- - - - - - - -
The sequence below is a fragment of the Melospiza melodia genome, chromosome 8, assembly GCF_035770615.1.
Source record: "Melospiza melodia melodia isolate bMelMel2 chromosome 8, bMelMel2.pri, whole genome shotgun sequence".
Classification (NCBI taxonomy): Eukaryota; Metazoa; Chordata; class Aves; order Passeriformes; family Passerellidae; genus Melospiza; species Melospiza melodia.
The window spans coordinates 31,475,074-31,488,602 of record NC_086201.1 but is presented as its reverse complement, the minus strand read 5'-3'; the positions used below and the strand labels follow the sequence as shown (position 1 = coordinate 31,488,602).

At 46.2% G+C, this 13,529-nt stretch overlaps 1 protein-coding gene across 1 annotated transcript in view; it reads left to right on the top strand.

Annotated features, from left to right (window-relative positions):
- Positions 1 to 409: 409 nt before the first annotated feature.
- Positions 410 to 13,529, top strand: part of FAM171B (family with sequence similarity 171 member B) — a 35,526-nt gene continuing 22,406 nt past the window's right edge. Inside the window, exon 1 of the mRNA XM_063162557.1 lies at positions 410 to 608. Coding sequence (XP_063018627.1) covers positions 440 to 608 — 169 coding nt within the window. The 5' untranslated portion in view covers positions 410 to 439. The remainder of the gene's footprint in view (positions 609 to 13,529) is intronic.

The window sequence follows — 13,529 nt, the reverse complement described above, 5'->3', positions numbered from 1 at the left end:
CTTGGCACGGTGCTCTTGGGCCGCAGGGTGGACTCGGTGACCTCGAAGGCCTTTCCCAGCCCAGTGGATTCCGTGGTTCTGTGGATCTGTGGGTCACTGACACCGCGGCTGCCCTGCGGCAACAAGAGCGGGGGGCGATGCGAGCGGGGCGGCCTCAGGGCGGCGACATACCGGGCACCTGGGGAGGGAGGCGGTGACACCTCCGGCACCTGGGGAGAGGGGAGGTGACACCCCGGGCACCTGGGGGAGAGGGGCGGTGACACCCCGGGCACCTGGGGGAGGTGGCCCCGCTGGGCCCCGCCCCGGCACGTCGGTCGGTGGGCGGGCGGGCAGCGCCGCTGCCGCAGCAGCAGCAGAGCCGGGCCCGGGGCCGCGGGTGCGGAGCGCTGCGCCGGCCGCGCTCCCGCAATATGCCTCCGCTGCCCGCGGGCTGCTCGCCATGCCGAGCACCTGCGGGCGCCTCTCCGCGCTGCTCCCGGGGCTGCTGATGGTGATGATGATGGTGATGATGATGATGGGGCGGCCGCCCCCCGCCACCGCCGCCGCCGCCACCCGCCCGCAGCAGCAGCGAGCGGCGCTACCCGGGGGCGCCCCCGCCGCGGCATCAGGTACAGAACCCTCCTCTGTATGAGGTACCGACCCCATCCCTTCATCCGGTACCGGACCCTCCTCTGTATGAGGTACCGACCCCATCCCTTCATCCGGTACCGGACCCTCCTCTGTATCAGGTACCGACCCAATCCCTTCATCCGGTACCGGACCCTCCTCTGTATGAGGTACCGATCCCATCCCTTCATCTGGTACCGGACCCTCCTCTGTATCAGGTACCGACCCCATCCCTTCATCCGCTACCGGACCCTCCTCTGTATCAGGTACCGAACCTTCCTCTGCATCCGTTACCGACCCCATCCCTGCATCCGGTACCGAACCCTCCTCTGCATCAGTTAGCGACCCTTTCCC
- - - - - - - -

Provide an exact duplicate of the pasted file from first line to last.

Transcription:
The sequence below is a fragment of the Melospiza melodia genome, chromosome 8, assembly GCF_035770615.1.
Source record: "Melospiza melodia melodia isolate bMelMel2 chromosome 8, bMelMel2.pri, whole genome shotgun sequence".
Classification (NCBI taxonomy): Eukaryota; Metazoa; Chordata; class Aves; order Passeriformes; family Passerellidae; genus Melospiza; species Melospiza melodia.
The window spans coordinates 31,475,074-31,488,602 of record NC_086201.1 but is presented as its reverse complement, the minus strand read 5'-3'; the positions used below and the strand labels follow the sequence as shown (position 1 = coordinate 31,488,602).

At 46.2% G+C, this 13,529-nt stretch overlaps 1 protein-coding gene across 1 annotated transcript in view; it reads left to right on the top strand.

Annotated features, from left to right (window-relative positions):
- Positions 1 to 409: 409 nt before the first annotated feature.
- Positions 410 to 13,529, top strand: part of FAM171B (family with sequence similarity 171 member B) — a 35,526-nt gene continuing 22,406 nt past the window's right edge. Inside the window, exon 1 of the mRNA XM_063162557.1 lies at positions 410 to 608. Coding sequence (XP_063018627.1) covers positions 440 to 608 — 169 coding nt within the window. The 5' untranslated portion in view covers positions 410 to 439. The remainder of the gene's footprint in view (positions 609 to 13,529) is intronic.

The window sequence follows — 13,529 nt, the reverse complement described above, 5'->3', positions numbered from 1 at the left end:
CTTGGCACGGTGCTCTTGGGCCGCAGGGTGGACTCGGTGACCTCGAAGGCCTTTCCCAGCCCAGTGGATTCCGTGGTTCTGTGGATCTGTGGGTCACTGACACCGCGGCTGCCCTGCGGCAACAAGAGCGGGGGGCGATGCGAGCGGGGCGGCCTCAGGGCGGCGACATACCGGGCACCTGGGGAGGGAGGCGGTGACACCTCCGGCACCTGGGGAGAGGGGAGGTGACACCCCGGGCACCTGGGGGAGAGGGGCGGTGACACCCCGGGCACCTGGGGGAGGTGGCCCCGCTGGGCCCCGCCCCGGCACGTCGGTCGGTGGGCGGGCGGGCAGCGCCGCTGCCGCAGCAGCAGCAGAGCCGGGCCCGGGGCCGCGGGTGCGGAGCGCTGCGCCGGCCGCGCTCCCGCAATATGCCTCCGCTGCCCGCGGGCTGCTCGCCATGCCGAGCACCTGCGGGCGCCTCTCCGCGCTGCTCCCGGGGCTGCTGATGGTGATGATGATGGTGATGATGATGATGGGGCGGCCGCCCCCCGCCACCGCCGCCGCCGCCACCCGCCCGCAGCAGCAGCGAGCGGCGCTACCCGGGGGCGCCCCCGCCGCGGCATCAGGTACAGAACCCTCCTCTGTATGAGGTACCGACCCCATCCCTTCATCCGGTACCGGACCCTCCTCTGTATGAGGTACCGACCCCATCCCTTCATCCGGTACCGGACCCTCCTCTGTATCAGGTACCGACCCAATCCCTTCATCCGGTACCGGACCCTCCTCTGTATGAGGTACCGATCCCATCCCTTCATCTGGTACCGGACCCTCCTCTGTATCAGGTACCGACCCCATCCCTTCATCCGCTACCGGACCCTCCTCTGTATCAGGTACCGAACCTTCCTCTGCATCCGTTACCGACCCCATCCCTGCATCCGGTACCGAACCCTCCTCTGCATCAGTTAGCGACCCTTTCCC